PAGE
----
The Ignatian Year

On Monday, the 20th of May, 1521, a young Basque soldier named Ignatius of Loyola sustained a life-threatening injury in the field of battle in the Spanish town of Pamplona. 

A cannonball tore through one of his legs and wounded the other. That moment of injury marked a turning point in his life that resulted in the transformation and change of his interior disposition and his outlook on life.

God led Ignatius towards a new path. Ignatius's obsessive desire for a successful military career, rewarded by a glamorous life, transformed into an intense passion to strive for the glory of God by helping others. Such was the intensity of his conversion experience that when Ignatius rose from his bed of convalescence he was a new person. Gone were the illusion of an illustrious life; in its stead was a new vision of humble service of God and neighbour. Ignatius saw all things new in Christ. It was as if he had been given a fresh pair of eyes.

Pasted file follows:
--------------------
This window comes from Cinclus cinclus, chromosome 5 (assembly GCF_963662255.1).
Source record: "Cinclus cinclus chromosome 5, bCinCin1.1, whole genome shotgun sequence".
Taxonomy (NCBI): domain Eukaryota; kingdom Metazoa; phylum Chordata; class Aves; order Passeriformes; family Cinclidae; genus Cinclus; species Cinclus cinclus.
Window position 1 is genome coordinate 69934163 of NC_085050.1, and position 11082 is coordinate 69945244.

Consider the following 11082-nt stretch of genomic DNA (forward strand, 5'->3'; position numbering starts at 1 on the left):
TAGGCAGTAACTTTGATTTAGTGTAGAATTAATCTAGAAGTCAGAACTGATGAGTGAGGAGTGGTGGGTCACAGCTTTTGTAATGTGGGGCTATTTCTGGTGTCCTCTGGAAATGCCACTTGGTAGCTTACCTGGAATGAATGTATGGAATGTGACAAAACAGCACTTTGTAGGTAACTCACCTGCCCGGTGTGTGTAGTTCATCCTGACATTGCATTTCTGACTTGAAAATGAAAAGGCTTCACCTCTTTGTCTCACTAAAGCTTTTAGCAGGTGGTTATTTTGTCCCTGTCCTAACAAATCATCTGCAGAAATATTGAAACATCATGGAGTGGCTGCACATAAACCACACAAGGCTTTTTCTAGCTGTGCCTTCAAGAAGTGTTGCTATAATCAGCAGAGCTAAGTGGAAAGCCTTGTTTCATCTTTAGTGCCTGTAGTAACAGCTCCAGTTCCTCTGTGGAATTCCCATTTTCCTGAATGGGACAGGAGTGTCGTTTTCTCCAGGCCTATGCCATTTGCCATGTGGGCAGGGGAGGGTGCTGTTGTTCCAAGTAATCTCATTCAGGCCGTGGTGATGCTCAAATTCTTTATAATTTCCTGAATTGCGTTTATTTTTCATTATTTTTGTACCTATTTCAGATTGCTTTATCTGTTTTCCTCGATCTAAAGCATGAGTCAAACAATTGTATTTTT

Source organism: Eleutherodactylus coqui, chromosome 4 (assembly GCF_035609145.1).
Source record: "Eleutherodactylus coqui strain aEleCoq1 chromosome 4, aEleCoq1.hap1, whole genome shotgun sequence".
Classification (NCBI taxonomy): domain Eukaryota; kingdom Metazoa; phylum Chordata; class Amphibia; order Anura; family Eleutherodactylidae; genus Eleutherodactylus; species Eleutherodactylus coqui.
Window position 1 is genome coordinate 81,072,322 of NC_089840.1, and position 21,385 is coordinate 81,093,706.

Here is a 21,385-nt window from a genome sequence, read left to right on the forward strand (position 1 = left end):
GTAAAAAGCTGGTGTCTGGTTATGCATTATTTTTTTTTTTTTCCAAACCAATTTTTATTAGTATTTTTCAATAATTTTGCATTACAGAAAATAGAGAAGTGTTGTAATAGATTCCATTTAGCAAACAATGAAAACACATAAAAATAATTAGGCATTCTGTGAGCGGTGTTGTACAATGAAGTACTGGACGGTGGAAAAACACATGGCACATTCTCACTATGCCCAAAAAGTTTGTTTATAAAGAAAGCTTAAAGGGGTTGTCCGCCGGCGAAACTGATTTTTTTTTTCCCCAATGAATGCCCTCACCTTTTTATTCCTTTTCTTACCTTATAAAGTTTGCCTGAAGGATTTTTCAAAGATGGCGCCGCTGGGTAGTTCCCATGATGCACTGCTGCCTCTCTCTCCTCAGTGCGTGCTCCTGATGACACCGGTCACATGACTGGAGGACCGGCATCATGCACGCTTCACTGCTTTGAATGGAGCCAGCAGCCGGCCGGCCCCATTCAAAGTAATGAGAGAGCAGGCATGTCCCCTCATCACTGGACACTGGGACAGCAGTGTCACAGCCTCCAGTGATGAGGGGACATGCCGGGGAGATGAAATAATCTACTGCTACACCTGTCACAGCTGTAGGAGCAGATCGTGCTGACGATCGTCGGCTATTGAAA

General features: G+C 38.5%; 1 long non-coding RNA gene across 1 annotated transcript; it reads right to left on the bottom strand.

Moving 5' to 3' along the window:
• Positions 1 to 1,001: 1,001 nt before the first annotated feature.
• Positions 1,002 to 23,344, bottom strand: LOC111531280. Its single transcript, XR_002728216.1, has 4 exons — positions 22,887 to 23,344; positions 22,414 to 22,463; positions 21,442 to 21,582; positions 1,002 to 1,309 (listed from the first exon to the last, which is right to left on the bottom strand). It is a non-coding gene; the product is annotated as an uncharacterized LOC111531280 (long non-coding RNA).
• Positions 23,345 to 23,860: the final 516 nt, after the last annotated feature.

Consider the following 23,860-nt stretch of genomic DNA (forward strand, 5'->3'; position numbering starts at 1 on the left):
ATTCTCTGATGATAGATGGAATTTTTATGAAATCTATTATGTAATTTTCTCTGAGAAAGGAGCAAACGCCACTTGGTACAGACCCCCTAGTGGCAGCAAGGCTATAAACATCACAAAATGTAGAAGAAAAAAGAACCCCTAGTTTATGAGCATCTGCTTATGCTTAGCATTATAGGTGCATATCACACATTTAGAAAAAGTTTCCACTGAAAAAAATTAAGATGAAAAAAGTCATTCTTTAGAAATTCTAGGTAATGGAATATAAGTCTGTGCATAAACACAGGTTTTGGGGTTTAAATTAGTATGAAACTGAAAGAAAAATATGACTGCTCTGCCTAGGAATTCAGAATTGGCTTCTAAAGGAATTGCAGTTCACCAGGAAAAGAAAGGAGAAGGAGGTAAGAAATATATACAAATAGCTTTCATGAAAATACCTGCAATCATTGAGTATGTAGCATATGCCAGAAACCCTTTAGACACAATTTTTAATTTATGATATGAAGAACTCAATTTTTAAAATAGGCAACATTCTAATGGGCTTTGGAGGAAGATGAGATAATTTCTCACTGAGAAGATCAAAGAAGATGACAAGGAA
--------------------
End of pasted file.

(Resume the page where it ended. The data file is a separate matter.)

Five hundred years later that flame that God lit in Ignatius is still burning; it shines with varying intensity in the works and ministries of the Society of Jesus; in the lives of Jesuits and our collaborators and partners in mission (GC 35, d. 2, no. 1-2). Over the next 15 months we will mark the Ignatian year by honouring the past 500 years of an incredible and amazing journey with gratitude and humility. We will especially look to the future with hope and trust amid the turmoil and uncertainty of these times of a global public health crisis.

The pivotal moment of change and conversion that Ignatius experienced 500 years ago is anything but a quaint historical reminiscence. That experience of change and conversion is God's gift for all times - for Jesuits and collaborators; for our communities and for all our works and ministries. The signs of this new life are best perceived in our closeness to Jesus, poor and humble; and in our service to the poor and vulnerable.

At a time when millions of people are crying out for justice and when the Earth, our Common Home, groans for healing, this graced moment of Ignatian Year is an opportunity to renew, strengthen and deepen our mission of justice and reconciliation.


God of our history, owner of our future, grant us a new vision to enlighten and nourish our hunger for justice and reconciliation in the world, so that your dream to make all things new may come to pass in our day and age. Amen.